Syrians suffer breathing difficulties after regime strikes

Syrian men wear oxygen masks at a make-shift hospital following a reported gas attack on the rebel-held besieged town of Douma in the eastern Ghouta region on the outskirts of the capital Damascus on January 22, 2018. (AFP)
Updated 05 February 2018
0

Syrians suffer breathing difficulties after regime strikes

BEIRUT: Five people were treated for “suffocation” Sunday after Syrian regime air strikes on the northwestern town of Saraqeb, a monitor said, adding that 10 civilians were killed in southern Idlib province.
The Britain-based Syrian Observatory for Human Rights reported a “foul smell after regime helicopters struck several areas of the town in Idlib province, causing five civilians to suffer from suffocation.”
It quoted residents and medical sources as saying “toxic gas” was used in the attack, without elaborating.
Syrian regime air strikes also killed six civilians in the town of Kafr Nabi, near Maaret al Numan in the southern countryside of Idlib province, the Observatory said.
Four other civilians were killed in regime bombing on Maaret al Numan and Maasarin.
The Observatory also said that “airplanes believed to be Russian hit the main hospital in Maaret al Numan causing damage.”
The facility shut down until repairs could be carried out, the war monitor said.
The latest developments come as the United States this week accused the Syrian regime of using chemical weapons on opposition forces near the capital Damascus.
The Syrian foreign ministry denied the accusations as “lies.”
US Defense Secretary Jim Mattis told reporters on Friday his government was concerned sarin gas may have been recently used in Syria, citing reports from NGOs and rebel groups.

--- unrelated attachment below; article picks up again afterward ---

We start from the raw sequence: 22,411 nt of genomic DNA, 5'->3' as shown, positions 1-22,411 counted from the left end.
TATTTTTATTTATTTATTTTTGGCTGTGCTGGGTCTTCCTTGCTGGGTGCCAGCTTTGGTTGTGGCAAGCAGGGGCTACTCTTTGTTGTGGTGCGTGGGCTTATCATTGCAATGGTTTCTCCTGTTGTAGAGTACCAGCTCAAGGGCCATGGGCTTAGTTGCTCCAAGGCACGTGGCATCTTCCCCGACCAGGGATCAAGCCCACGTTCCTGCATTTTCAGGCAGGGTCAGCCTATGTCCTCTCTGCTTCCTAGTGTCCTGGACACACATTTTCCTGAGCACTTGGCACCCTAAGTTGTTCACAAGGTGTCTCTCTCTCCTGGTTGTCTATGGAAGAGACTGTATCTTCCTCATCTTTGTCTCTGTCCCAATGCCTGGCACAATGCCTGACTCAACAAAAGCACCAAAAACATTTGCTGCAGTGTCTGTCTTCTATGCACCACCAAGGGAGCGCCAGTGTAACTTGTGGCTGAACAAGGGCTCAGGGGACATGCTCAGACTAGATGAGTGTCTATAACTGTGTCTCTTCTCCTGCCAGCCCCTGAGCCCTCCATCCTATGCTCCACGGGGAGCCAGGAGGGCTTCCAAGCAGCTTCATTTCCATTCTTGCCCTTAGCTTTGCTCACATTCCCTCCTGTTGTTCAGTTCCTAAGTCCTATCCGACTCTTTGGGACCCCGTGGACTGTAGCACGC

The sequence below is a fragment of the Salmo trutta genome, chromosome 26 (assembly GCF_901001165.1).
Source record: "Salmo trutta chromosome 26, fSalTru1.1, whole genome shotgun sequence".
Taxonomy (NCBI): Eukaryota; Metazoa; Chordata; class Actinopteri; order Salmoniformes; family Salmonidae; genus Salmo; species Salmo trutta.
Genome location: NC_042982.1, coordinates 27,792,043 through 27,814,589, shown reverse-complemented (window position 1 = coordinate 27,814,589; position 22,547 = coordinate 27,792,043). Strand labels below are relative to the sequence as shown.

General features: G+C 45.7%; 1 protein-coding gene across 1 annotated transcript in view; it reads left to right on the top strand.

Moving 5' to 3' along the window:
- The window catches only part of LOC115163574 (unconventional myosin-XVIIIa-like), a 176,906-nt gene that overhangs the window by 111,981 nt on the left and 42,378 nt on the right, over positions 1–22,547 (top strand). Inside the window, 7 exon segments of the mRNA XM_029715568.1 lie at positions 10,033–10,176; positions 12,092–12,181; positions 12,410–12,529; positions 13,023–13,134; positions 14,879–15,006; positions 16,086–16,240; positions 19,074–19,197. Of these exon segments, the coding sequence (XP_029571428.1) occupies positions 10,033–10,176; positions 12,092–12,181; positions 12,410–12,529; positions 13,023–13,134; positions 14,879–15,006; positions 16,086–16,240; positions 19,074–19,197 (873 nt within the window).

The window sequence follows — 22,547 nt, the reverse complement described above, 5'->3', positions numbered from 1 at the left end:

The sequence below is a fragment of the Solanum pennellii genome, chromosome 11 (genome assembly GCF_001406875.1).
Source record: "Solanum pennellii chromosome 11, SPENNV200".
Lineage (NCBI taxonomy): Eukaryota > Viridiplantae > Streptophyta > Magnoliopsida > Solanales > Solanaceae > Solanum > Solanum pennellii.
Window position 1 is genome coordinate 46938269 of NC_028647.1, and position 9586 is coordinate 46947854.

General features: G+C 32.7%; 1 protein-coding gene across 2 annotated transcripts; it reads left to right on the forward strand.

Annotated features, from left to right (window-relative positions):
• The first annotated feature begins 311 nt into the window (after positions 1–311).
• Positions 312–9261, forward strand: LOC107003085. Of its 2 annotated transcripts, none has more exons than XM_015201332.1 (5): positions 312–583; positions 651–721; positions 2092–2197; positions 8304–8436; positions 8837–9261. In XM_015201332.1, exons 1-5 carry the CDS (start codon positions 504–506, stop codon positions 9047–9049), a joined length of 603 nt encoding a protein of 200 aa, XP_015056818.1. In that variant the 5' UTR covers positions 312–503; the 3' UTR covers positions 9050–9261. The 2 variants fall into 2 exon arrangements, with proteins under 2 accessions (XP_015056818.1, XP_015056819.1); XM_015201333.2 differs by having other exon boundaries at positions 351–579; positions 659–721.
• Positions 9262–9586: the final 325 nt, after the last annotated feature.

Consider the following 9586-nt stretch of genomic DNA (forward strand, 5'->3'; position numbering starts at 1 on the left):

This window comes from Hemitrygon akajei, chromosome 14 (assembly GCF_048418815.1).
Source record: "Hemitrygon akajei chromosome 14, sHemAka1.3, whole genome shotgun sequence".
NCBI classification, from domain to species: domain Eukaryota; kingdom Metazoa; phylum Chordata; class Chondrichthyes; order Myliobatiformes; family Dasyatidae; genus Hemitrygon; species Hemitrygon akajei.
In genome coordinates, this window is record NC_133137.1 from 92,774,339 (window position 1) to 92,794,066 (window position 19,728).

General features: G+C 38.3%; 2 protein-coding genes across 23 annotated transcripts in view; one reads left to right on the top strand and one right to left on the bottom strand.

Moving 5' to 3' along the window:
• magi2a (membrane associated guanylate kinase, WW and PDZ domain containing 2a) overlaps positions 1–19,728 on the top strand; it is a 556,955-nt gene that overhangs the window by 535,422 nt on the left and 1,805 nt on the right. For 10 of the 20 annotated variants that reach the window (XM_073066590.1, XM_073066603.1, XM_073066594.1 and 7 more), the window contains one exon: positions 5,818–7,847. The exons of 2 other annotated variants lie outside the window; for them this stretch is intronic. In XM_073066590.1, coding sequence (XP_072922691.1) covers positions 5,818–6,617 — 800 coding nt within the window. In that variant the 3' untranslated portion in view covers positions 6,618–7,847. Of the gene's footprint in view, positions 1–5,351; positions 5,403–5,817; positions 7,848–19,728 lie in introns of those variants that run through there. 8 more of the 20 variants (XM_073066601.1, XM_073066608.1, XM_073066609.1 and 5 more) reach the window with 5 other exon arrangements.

These reports said toxic gas has been used.
Mattis however said the United States has no proof to support these accusations.
Last month, 21 people were treated for respiratory problems after rockets were fired on the rebel bastion of Eastern Ghouta outside Damascus.


Israeli army raids offices of Palestinian NGO

Updated 17 min 24 sec ago

Israeli army raids offices of Palestinian NGO

  • Israeli soldiers forced their way into the offices of prisoner support group Addameer in the occupied West Bank city of Ramallah
  • No staff were in the office at that time as thousands of dollars worth of equipment, including five computers were seized

RAMALLAH, Palestinian Territories: Israel’s army raided the offices of a prominent Palestinian NGO early Thursday, its director said, in an operation Amnesty International said aimed to “crush peaceful activism.”
Israeli soldiers forced their way into the offices of prisoner support group Addameer in the occupied West Bank city of Ramallah at around 2:00 am, the organization’s director Sahar Francis said.
No staff were in the office at that time, she said, but Israeli forces seized thousands of dollars worth of equipment, including five computers.
“They searched the whole office,” Francis said.
Addameer works to support Palestinian prisoners in both Israeli and Palestinian prisons.
Israeli right-wing activists accuse it of links to the Popular Front for the Liberation of Palestine, considered a terrorist organization by Israel, the United States and the European Union.
The Israeli army did not immediately respond to request for comment on the raid.
Amnesty International’s Deputy Middle East Director Saleh Higazi condemned the “chilling raid,” labelling it an Israeli attempt “to crush peaceful activism and silence NGOs.”
“This was a sinister and calculated attack designed to curtail Addameer’s vital human rights work,” he said in a statement.
The NGO, which documents allegations of abuse in Israeli prisons, has been raided twice before, most recently in 2012.
Francis said that time they had smashed the door and also seized computers.
“We never got back the things they stole in 2012, despite making a request,” she said.
An Addameer employee has also been detained without charge since last year under Israel’s administrative detention laws, Amnesty said.
Higazi said the raid was part of an intensifying Israeli campaign against civil society organizations.
Human Rights Watch’s director for Israel and the Palestinian territories is currently fighting an Israeli expulsion order over allegations he called for a boycott of Israel.
The country in 2017 passed a law banning entry to foreigners supporting a boycott.
Israel has occupied the West Bank since a 1967 war.
The office is in a part of the West Bank nominally under full Palestinian control, but the Israeli army regularly carries out raids in such areas.